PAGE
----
Beryl live updates: Storm expected to slam into Texas coast as hurricane

Written by on July 6, 2024

Joe Raedle/Getty Images

(NEW YORK) — Tropical Storm Beryl is targeting the Gulf Coast of Texas after dealing a destructive blow to several islands in the Caribbean and the resort coast of Mexico’s Yucatan Peninsula.

Beryl is projected to re-strengthen into a hurricane before it makes landfall just north of the U.S.-Mexico border late Sunday into Monday morning.

Beryl, the earliest Category 5 Atlantic hurricane in history, killed at least seven people in the Windward Islands — including Grenada and Carriacou — before skirting south of Jamaica, shutting down communications, stranding tourists and delivering storm surge and flooding rain to the island.

Here’s how the news is developing.

Jul 06, 5:09 PM
Beryl now less than 400 miles from Corpus Christi

Beryl, now less than 400 miles from Corpus Christi, remains a tropical storm with winds of 60 mph, moving at 13 mph.

Beryl is moving over water that is slightly warmer than normal, by 1 to 2 degrees.

As Beryl approaches the Texas coast it will move over much warmer waters, 4 and 5 degrees above normal. The warmer water is expected to help boost Beryl back into a hurricane before making landfall northeast of Corpus Christi on Monday morning.

Hurricane Warnings have been issued for parts of Texas, from Baffin Bay northward to Sargent. Tropical Storm Warnings are now issued north of Sargent to High Island.

Landfall may occur with the center of circulation most likely northeast of Corpus Christi — the greatest impacts remaining north of that city as well. There is still time for this track to change over the next 24 hours.

The last hurricane to make landfall in Texas was Nicholas in September 2021, which was a Category 1 and made landfall on the northern side of East Matagorda Bay.

The last hurricane to make landfall just north of Corpus Christi was Harvey in 2017 as a Category 4. Harvey then stalled and dumped historic rainfall over southeast Texas. Beryl is not expected to stall and therefore similar impacts as Harvey are not expected, in terms of rainfall, wind or storm surge.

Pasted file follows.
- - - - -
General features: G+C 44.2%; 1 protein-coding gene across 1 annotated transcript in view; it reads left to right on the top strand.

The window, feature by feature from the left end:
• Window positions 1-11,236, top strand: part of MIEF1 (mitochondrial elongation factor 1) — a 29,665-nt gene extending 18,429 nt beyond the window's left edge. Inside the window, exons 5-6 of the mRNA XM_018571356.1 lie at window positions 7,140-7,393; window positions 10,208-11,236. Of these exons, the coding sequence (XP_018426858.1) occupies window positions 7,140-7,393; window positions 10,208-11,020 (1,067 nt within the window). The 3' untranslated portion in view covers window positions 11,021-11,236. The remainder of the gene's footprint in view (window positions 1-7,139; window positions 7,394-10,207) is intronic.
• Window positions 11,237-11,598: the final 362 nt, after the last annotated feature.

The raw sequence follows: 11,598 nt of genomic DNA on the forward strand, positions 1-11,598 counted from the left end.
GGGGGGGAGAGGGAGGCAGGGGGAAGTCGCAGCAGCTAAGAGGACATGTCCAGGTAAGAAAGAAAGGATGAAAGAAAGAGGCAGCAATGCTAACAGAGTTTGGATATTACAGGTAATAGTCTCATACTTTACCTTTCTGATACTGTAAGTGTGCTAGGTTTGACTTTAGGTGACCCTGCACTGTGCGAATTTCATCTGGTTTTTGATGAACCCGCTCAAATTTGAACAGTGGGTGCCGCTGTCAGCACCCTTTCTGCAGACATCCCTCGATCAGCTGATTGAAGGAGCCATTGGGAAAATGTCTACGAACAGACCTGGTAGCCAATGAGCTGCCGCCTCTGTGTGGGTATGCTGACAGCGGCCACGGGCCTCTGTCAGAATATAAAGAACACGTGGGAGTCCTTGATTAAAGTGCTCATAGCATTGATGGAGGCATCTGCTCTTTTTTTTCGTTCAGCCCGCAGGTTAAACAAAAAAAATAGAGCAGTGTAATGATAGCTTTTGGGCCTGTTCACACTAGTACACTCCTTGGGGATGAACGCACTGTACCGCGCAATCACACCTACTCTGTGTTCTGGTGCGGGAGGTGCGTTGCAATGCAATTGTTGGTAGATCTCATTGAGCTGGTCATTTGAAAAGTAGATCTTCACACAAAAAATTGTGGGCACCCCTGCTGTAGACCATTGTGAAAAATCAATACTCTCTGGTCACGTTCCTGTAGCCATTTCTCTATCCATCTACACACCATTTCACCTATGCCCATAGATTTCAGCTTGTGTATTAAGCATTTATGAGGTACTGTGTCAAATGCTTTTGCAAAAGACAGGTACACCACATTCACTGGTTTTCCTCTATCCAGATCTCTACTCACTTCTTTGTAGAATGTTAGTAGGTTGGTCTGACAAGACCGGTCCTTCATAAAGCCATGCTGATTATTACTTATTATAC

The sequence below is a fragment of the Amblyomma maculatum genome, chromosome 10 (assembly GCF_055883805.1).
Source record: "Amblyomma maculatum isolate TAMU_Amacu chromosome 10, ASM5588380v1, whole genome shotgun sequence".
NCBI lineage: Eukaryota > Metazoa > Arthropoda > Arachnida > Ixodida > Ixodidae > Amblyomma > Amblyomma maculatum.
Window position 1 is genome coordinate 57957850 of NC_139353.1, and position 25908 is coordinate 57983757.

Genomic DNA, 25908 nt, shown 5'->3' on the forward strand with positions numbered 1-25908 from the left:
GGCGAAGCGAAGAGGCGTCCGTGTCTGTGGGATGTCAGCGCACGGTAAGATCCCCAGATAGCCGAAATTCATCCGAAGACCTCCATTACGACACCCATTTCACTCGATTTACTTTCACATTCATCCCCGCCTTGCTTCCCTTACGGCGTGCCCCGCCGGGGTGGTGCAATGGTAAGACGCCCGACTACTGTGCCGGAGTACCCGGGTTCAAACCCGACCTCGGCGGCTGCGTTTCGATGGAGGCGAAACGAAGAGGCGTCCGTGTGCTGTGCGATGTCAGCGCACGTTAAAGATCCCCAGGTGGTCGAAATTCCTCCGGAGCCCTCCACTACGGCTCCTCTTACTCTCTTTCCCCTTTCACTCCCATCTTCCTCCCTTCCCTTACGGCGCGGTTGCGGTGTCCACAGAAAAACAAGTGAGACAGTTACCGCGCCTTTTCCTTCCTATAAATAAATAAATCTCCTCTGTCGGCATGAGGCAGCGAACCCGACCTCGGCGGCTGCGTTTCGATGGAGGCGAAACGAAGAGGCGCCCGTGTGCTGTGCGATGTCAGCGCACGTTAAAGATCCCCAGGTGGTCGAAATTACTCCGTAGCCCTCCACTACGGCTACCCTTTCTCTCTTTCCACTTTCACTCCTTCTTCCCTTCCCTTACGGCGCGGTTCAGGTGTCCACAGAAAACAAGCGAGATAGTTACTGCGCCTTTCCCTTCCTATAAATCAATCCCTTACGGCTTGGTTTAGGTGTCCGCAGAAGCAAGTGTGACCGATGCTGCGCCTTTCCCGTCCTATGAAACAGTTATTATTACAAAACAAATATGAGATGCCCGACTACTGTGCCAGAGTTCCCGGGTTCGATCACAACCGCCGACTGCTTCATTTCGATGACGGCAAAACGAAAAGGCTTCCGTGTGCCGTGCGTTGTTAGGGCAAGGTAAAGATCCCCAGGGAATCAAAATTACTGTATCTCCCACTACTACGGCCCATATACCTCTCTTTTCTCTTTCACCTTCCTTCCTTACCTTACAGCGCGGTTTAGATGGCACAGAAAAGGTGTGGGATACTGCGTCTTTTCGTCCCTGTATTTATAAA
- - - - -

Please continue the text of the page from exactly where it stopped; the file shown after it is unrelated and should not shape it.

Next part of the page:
A Hurricane Watch has been issued for the entire coast south of San Luis Pass due to the hurricane-strength, over 74 mph sustained wind expected along the Texas coast.

Jul 06, 12:33 PM
Hurricane watch in effect for parts of Texas

A Hurricane Watch is in effect in Texas from the Rio Grande Valley to San Luis Pass, just west of Galveston Island, with a Storm Surge Watch from the mouth of the Rio Grande northward to High Island, Texas.

Storm surge is forecast to be 3 to 5 feet in Corpus Christi and Matagorda Bay, and 2 to 4 feet in Galveston Bay. These numbers are subject to change depending on the exact track and intensity of the storm as it approaches landfall.

Residents along the Texas coast need to be prepared for a powerful hurricane with life-threatening storm surge, damaging winds, and significant flooding.

Flooding rain is often the most impactful aspect of tropical systems. In terms of rainfall amounts, much of southeastern Texas is looking at 5 to 10 inches, with locally higher amounts up to 15 inches. Most of this rain will fall on Monday and Tuesday.

Jul 06, 12:27 PM
Now a tropical storm, Beryl expected to strengthen before hitting Texas

Beryl remains a tropical storm with winds of 60 mph as it churns in the Gulf of Mexico as of Saturday morning, but it is expected to strengthen before hitting Texas on Sunday with potential Category 1 strength.

On Saturday, Beryl may take some time to recover, but is forecast to begin strengthening by the end of the day. The storm is moving into favorable conditions for hurricanes, with warm water and limited wind shear.

The track from the National Hurricane Center takes Beryl towards the Texas coast by late Sunday night into early Monday, likely as a strong Category 1 Hurricane.

Currently, the most likely landfall location is around Matagorda Island, just east of Corpus Christi, but that will likely need to be adjusted as the storm’s track becomes more “fine-tuned” in the next day or so.

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